A Good Sign
July 1, 1868
George Ticknor is expressing how the North must repudiate itself from the South to let "negro" suffrage work out on its own, instead of forcing it on the South.
A Good Sign. Among the ablest constitutional lawyers in the State of New York is George Ticknor Curtis. He is a States-rights Democrat as States rights are taught and understood among the northern people. He is a leading man in his party, and his utterances should carry much weight with them. In the last issue of the New York World is a long letter from Mr. Curtis, from which we extract the following passage : "To my apprehension, this whole issue, as to the future of this country, is to turn on the question whether the people of the North will or will not repudiate the reconstruction scheme. If they do, this forced negro suffrage in the South will take care of itself. If they do not, we may bid farewell to the Constitution, and whether General Grant or somebody else is to be 'the man on horseback' is to me a matter of indifference." The reader will perceive at once that this utterance is almost identical with ours in our editorial of yesterday's date upon the same subject. Either this question is to be decided against Congress, or else the form of government which we shall have left is not worth preserving. Now, we take it for granted that the common-sense of the great mass of the Democratic party must perforce have reached the same conclusion, and that consequently the National Convention of that party will determine to make a fight upon this issue. If to, Mr. Chase cannot be the nominee : he is an advocate of negro suffrage. Mr. Pendleton cannot : he is too closely identified with the greenback movement. Mr. Hendricks can be : he is a sound Democrat, and unobjectionable in every respect.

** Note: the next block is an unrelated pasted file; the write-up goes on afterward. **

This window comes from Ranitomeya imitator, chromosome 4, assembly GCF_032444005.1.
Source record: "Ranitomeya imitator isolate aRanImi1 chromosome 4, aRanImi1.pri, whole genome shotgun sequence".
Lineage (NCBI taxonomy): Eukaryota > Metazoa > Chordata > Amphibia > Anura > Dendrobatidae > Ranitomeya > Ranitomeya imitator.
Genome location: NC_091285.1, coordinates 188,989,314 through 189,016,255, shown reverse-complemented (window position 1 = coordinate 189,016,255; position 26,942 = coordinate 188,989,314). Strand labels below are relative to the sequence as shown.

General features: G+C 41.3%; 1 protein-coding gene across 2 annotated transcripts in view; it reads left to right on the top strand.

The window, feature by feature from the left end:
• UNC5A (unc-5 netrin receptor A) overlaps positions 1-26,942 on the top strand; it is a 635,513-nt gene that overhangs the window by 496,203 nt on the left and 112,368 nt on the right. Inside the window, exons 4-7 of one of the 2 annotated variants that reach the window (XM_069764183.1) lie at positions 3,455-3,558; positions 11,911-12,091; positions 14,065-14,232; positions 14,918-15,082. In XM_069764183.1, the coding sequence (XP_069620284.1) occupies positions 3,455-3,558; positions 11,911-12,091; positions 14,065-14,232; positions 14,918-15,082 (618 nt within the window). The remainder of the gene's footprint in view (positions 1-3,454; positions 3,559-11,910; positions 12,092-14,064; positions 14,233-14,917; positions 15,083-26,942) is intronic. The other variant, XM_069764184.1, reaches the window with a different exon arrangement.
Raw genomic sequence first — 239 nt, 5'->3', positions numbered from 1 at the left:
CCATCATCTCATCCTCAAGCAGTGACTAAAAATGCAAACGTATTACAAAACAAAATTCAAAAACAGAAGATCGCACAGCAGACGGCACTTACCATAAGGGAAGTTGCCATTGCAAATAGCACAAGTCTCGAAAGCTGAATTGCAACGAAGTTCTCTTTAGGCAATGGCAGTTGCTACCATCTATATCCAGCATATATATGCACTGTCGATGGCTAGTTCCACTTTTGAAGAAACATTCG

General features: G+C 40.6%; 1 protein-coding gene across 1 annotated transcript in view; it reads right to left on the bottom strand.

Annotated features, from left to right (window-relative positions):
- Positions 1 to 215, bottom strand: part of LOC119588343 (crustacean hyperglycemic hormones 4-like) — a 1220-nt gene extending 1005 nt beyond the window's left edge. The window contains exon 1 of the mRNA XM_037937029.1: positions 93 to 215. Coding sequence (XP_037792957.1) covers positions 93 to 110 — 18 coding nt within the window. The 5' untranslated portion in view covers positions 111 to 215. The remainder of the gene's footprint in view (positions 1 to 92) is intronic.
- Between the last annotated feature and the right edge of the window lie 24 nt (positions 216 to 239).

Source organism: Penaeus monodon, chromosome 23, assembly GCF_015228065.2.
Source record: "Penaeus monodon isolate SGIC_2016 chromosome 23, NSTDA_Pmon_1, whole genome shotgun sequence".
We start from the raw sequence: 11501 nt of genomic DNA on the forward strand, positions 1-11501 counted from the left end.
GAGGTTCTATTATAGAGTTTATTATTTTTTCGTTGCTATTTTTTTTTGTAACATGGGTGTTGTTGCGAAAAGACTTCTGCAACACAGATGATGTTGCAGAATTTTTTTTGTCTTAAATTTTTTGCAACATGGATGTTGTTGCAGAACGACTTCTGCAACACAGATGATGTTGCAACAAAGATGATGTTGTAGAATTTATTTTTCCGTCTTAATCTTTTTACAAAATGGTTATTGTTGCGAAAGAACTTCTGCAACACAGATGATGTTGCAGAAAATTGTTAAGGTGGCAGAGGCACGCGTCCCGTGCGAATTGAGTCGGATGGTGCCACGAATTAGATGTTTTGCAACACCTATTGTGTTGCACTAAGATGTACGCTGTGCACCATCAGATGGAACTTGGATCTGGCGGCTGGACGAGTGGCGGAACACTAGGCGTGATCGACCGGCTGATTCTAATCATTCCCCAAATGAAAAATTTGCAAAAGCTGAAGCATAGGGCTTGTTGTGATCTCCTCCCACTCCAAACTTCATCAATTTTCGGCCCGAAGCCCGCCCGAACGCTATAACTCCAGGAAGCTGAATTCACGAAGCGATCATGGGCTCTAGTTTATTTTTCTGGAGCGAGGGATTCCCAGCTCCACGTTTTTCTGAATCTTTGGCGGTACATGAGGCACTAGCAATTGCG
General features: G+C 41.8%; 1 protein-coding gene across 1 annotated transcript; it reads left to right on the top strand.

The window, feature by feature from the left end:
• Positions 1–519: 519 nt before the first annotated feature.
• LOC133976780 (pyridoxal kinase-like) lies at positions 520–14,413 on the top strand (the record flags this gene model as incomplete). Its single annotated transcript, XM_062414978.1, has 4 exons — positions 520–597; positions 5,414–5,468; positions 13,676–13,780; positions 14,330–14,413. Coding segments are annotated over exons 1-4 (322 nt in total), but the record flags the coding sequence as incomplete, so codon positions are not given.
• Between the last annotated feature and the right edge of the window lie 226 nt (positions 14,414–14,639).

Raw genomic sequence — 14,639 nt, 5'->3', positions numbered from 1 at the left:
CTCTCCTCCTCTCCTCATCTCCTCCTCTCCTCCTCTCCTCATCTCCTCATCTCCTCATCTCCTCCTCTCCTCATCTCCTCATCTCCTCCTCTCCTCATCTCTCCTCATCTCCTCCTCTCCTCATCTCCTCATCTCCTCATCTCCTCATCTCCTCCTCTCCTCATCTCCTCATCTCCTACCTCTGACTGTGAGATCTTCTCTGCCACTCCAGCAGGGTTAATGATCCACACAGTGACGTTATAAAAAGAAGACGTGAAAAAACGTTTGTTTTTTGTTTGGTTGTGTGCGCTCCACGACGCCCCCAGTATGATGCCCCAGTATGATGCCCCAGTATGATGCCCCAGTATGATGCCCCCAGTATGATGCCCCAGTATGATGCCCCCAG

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“A Good Sign,” Reconstructing Virginia, accessed December 7, 2022, https://reconstructingvirginia.richmond.edu/items/show/1075.